Preview: Women’s Guide to Building and Protecting Your Wealth

By: Ashley Withers at Jackson Walker LLP, Christine Leatherberry at Connatser Family Law, Jennifer Lan at Haynes and Boone LLP, Kristin Fomon, CFP®, MBA at Krilogy Financial, and Hayley Collins at GoransonBain Ausley

When entering the legal market today, lawyers are excited to grow their career, but must also balance paying off six-figure student loan debt, the need to save for retirement, a house, and more. Add in a few kids and job changes later, and lawyers are happy to be covering their monthly expenses. Lawyers can be left wondering, how can I be more strategic about my financial planning? How do I build and protect my wealth? This article is meant to provide  some insights into what types of strategic decisions you should be thinking about.

(1) Eggs and baskets. Don’t put all of them in one. While it may be very tempting to dedicate all of your resources to paying off your student loans right away, the reality for most people is that student loans take time to pay off. Sometimes, ten to twenty years or more. On top of that, if you haven’t saved any money for retirement twenty years down the road, it can be detrimental to your long-term planning. Instead, divide your goals into short-term, intermediate, and long-term goals. When you have a big goal of paying off your student loans by a certain date, set that goal, but allow yourself to make payments at an amount you can afford now and then increase your payments by a small amount each quarter or each year.

(2) Reevaluate. Jobs, salaries, expenses, families. All of these items change. As you experience change, make sure that you’re reevaluating your financial plan to accommodate these changes. Changes in family dynamics merit major reevaluation. When contemplating marriage or divorce, consult with a family lawyer and a financial planner to make sure that your plan going forward accommodates your new life. Consider whether a premarital agreement or post-marital agreement benefits you. With the addition of a new child, consider investing in a college savings plan. A typical 529 plan will allow investments to grow tax-free as long as withdrawals are used for qualified higher education expenses. In addition, up to $10,000 can be withdrawn tax-free from a 529 plan per year per beneficiary when used for tuition for elementary or secondary schools. And finally, make sure you have all the appropriate estate planning documents in place to account for all these life changes. Powers of attorney and designations of guardian will ensure that you and your children are taken care of by the people of your choosing and not by as decided by a court, and a Last Will and Testament will ensure that your assets are distributed to the people of your choosing and not as mandated by Texas law.

(3) Death and Taxes. The only two sure things in life. Where possible, focus on tax-free or low-tax vehicles to achieve your financial goals. For example, depending on your income level, you may qualify to invest in a Roth retirement plan, which allows you to be taxed currently on your retirement contributions, and not upon withdrawal. Lawyers’ income level is often lowest at the beginning of their careers so this type of plan often results in paying taxes when an individual is in a lower tax bracket, and thus less tax being paid overall. Also, when planning for your eventual demise, life insurance is always a good thing to leave your loved ones. Typically, life insurance proceeds are not considered income for federal income tax purposes, but are relevant when looking at the estate and gift tax exemption, which is currently set at $11.4 million per individual. And last, but certainly not least, make sure your retirement plan, life insurance, and other assets end up in the correct hands upon your death. Not only do you want to make sure your assets benefit the parties of your choosing, you want to make sure the appropriate people are in charge of getting them there. You should consult with an estate planning attorney to put into place an estate plan (i.e., Last Will and Testament, Living Trust, and beneficiary designations) that encompasses your personal goals and objectives.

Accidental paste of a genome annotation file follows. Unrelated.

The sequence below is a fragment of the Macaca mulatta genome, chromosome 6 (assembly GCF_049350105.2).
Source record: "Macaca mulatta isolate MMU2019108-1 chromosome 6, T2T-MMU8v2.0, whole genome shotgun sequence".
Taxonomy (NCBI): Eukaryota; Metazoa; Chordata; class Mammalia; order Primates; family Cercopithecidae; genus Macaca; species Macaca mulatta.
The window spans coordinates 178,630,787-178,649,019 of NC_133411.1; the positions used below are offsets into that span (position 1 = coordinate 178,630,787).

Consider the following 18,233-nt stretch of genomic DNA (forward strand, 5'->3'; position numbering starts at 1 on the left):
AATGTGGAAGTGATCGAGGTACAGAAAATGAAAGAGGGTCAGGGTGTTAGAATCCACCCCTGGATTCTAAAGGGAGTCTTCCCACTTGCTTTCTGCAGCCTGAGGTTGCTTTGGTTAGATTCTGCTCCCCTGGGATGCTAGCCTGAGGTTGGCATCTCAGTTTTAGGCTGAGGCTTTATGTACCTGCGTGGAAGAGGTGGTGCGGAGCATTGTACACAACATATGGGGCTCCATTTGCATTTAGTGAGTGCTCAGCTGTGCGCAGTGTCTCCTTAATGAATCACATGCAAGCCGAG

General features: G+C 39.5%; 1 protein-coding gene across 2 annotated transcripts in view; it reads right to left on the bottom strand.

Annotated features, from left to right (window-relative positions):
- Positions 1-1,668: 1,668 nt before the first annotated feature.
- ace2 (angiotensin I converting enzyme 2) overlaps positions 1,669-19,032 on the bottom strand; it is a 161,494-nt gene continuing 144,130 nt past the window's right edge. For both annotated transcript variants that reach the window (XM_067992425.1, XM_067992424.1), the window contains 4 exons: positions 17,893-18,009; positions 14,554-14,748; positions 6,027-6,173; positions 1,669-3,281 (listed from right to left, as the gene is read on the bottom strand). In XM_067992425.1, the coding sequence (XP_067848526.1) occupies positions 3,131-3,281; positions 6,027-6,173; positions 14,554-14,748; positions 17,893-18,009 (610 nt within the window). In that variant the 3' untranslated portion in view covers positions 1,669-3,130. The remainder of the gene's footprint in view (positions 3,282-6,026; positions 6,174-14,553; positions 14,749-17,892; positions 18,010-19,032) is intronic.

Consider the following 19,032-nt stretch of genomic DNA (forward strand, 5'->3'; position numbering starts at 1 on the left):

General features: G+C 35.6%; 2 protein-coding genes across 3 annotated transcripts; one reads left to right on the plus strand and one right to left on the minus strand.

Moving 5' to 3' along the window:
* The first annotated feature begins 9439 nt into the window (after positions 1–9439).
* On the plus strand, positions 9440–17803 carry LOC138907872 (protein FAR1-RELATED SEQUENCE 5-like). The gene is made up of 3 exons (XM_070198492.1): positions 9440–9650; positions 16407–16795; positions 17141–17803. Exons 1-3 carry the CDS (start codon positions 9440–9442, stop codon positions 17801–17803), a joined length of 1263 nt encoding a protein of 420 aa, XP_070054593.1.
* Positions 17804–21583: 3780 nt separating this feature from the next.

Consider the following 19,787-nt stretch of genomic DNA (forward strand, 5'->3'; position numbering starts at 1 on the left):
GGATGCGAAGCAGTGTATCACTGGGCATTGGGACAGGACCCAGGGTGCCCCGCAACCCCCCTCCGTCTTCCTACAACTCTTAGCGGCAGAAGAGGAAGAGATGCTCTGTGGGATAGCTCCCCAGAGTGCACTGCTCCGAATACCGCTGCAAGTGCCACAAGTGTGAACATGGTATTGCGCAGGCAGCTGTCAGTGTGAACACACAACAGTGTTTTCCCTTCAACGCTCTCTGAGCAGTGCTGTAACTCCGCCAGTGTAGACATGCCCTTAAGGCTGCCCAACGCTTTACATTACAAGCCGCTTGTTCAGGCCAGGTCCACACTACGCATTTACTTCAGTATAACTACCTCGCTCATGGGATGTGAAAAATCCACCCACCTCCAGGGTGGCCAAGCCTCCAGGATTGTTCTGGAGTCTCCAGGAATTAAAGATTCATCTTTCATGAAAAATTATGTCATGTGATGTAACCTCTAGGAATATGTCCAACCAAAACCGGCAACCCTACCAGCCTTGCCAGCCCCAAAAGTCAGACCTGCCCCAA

To hear more insights for building and protecting your wealth, come hear from a powerful panel on Tuesday, November 19 from Noon to 1 pm at the Belo Mansion. Panelists include (1) tax attorney Ashley Withers at Jackson Walker LLP, (2) family law attorney Christine Leatherberry at Connatser Family Law (3) estate planning attorney Jennifer Lan at Haynes and Boone LLP, and (4) CERTIFIED FINANCIAL PLANNER™ Kristin Fomon at Krilogy Financial. Moderated by family law attorney Hayley Collins at GoransonBain Ausley. One hour of CLE credit is pending approval by the State Bar of Texas.


Articles on the DAYL website are provided for informational use only, and are in no way intended to constitute legal advice or the opinions or views of the DAYL.